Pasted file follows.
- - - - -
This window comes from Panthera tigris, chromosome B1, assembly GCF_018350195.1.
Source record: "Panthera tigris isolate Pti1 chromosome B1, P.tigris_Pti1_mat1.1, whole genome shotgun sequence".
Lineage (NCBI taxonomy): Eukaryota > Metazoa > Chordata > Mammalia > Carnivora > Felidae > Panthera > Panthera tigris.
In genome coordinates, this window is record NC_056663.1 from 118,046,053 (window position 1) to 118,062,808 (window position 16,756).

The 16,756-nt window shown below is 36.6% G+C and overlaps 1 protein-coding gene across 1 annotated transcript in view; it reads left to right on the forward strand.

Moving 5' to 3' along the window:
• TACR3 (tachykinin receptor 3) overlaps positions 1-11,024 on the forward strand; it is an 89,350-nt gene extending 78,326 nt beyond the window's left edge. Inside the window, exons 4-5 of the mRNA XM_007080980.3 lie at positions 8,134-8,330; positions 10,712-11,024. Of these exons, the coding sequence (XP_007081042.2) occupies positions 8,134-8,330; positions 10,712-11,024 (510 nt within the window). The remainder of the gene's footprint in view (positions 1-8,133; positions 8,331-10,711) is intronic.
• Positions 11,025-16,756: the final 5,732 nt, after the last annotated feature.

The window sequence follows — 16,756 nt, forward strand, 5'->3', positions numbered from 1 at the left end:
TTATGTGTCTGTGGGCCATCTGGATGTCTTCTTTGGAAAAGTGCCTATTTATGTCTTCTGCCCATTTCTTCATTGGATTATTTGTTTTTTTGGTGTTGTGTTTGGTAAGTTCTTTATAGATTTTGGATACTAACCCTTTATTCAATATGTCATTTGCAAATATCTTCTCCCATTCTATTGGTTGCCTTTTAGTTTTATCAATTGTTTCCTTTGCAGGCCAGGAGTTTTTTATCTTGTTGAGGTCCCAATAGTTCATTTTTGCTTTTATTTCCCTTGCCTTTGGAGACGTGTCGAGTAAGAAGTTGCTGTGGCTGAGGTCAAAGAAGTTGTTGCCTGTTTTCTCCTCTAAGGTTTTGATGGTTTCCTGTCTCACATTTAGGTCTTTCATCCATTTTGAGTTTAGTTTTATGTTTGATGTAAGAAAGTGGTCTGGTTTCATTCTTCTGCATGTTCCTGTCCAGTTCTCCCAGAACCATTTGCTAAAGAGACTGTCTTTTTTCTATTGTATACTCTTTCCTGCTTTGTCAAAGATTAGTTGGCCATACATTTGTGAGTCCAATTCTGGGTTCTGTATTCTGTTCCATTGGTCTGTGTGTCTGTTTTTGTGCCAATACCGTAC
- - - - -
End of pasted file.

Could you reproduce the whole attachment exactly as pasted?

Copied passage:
This window comes from Panthera tigris, chromosome B1, assembly GCF_018350195.1.
Source record: "Panthera tigris isolate Pti1 chromosome B1, P.tigris_Pti1_mat1.1, whole genome shotgun sequence".
Lineage (NCBI taxonomy): Eukaryota > Metazoa > Chordata > Mammalia > Carnivora > Felidae > Panthera > Panthera tigris.
In genome coordinates, this window is record NC_056663.1 from 118,046,053 (window position 1) to 118,062,808 (window position 16,756).

The 16,756-nt window shown below is 36.6% G+C and overlaps 1 protein-coding gene across 1 annotated transcript in view; it reads left to right on the forward strand.

Moving 5' to 3' along the window:
• TACR3 (tachykinin receptor 3) overlaps positions 1-11,024 on the forward strand; it is an 89,350-nt gene extending 78,326 nt beyond the window's left edge. Inside the window, exons 4-5 of the mRNA XM_007080980.3 lie at positions 8,134-8,330; positions 10,712-11,024. Of these exons, the coding sequence (XP_007081042.2) occupies positions 8,134-8,330; positions 10,712-11,024 (510 nt within the window). The remainder of the gene's footprint in view (positions 1-8,133; positions 8,331-10,711) is intronic.
• Positions 11,025-16,756: the final 5,732 nt, after the last annotated feature.

The window sequence follows — 16,756 nt, forward strand, 5'->3', positions numbered from 1 at the left end:
TTATGTGTCTGTGGGCCATCTGGATGTCTTCTTTGGAAAAGTGCCTATTTATGTCTTCTGCCCATTTCTTCATTGGATTATTTGTTTTTTTGGTGTTGTGTTTGGTAAGTTCTTTATAGATTTTGGATACTAACCCTTTATTCAATATGTCATTTGCAAATATCTTCTCCCATTCTATTGGTTGCCTTTTAGTTTTATCAATTGTTTCCTTTGCAGGCCAGGAGTTTTTTATCTTGTTGAGGTCCCAATAGTTCATTTTTGCTTTTATTTCCCTTGCCTTTGGAGACGTGTCGAGTAAGAAGTTGCTGTGGCTGAGGTCAAAGAAGTTGTTGCCTGTTTTCTCCTCTAAGGTTTTGATGGTTTCCTGTCTCACATTTAGGTCTTTCATCCATTTTGAGTTTAGTTTTATGTTTGATGTAAGAAAGTGGTCTGGTTTCATTCTTCTGCATGTTCCTGTCCAGTTCTCCCAGAACCATTTGCTAAAGAGACTGTCTTTTTTCTATTGTATACTCTTTCCTGCTTTGTCAAAGATTAGTTGGCCATACATTTGTGAGTCCAATTCTGGGTTCTGTATTCTGTTCCATTGGTCTGTGTGTCTGTTTTTGTGCCAATACCGTAC